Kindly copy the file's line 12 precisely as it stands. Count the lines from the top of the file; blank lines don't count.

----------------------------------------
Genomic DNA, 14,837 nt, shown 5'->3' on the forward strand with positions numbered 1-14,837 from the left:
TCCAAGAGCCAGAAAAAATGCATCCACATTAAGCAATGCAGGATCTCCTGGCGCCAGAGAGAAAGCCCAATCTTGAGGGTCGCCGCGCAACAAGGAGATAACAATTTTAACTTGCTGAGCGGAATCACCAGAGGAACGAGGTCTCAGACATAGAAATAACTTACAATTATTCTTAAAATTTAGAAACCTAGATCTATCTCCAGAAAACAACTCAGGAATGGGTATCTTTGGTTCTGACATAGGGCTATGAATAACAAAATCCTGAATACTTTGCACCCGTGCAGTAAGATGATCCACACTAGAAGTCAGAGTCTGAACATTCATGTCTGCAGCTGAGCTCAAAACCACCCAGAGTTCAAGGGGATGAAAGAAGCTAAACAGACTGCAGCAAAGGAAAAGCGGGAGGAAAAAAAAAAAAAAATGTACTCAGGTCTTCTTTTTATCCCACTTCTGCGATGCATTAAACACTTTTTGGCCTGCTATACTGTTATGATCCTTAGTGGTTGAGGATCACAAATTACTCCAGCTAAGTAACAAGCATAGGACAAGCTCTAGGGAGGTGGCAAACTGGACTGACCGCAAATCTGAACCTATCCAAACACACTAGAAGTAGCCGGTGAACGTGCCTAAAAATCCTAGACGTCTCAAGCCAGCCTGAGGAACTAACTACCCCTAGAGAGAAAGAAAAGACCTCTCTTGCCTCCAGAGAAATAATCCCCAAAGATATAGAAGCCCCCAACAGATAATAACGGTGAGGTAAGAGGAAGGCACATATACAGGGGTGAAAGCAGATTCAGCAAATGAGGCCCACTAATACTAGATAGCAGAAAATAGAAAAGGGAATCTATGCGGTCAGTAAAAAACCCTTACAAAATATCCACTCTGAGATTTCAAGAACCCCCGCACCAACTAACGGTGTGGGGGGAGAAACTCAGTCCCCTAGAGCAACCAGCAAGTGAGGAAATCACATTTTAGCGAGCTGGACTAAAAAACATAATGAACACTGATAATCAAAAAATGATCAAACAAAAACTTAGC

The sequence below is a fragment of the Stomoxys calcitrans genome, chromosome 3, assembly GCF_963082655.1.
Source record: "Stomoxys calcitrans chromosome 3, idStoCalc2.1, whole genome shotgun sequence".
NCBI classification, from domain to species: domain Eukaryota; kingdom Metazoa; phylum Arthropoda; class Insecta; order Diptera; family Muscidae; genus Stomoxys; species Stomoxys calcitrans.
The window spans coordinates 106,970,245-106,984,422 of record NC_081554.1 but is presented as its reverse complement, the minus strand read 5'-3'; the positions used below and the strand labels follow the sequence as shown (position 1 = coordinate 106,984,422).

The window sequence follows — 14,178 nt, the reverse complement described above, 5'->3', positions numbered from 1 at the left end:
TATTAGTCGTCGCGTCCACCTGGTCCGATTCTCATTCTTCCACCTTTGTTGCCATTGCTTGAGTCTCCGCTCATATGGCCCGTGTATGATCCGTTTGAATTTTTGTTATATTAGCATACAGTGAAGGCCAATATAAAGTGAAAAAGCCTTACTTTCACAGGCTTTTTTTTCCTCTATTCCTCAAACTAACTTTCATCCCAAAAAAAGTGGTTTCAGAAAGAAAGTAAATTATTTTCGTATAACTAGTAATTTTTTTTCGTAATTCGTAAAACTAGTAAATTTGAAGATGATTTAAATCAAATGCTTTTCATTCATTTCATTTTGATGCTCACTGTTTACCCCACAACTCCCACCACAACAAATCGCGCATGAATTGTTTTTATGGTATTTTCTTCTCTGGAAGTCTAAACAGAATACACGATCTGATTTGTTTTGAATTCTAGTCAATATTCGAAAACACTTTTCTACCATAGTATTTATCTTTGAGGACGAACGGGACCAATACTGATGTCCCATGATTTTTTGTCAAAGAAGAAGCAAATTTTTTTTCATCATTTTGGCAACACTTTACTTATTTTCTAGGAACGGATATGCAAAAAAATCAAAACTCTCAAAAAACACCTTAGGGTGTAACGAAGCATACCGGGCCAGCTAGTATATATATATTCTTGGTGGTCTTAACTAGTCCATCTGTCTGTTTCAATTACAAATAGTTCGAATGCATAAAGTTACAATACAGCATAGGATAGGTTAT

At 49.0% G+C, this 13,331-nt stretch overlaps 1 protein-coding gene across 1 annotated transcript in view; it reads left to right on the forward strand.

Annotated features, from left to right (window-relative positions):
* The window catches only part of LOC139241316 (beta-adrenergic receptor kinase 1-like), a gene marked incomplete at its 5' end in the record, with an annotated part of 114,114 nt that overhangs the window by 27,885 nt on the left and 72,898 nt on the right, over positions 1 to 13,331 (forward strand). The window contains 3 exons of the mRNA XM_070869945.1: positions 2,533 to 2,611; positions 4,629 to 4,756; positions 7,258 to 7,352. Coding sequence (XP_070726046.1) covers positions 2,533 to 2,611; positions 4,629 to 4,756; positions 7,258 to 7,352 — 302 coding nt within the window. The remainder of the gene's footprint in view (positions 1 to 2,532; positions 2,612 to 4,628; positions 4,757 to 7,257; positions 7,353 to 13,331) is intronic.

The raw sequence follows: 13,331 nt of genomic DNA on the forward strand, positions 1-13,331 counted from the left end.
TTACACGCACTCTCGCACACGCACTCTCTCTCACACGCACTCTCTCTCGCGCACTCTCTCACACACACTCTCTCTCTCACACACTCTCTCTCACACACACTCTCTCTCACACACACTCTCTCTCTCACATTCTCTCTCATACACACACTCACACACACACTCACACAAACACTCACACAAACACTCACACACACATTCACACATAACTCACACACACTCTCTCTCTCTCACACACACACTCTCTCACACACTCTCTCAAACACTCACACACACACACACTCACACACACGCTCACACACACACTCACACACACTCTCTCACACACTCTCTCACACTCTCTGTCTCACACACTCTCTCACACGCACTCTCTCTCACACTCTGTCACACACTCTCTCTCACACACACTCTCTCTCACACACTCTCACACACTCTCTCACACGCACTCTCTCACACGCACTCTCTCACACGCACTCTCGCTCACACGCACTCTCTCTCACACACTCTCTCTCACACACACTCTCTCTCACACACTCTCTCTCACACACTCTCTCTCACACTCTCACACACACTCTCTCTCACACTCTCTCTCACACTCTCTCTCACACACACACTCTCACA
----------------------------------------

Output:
The raw sequence follows: 13,331 nt of genomic DNA on the forward strand, positions 1-13,331 counted from the left end.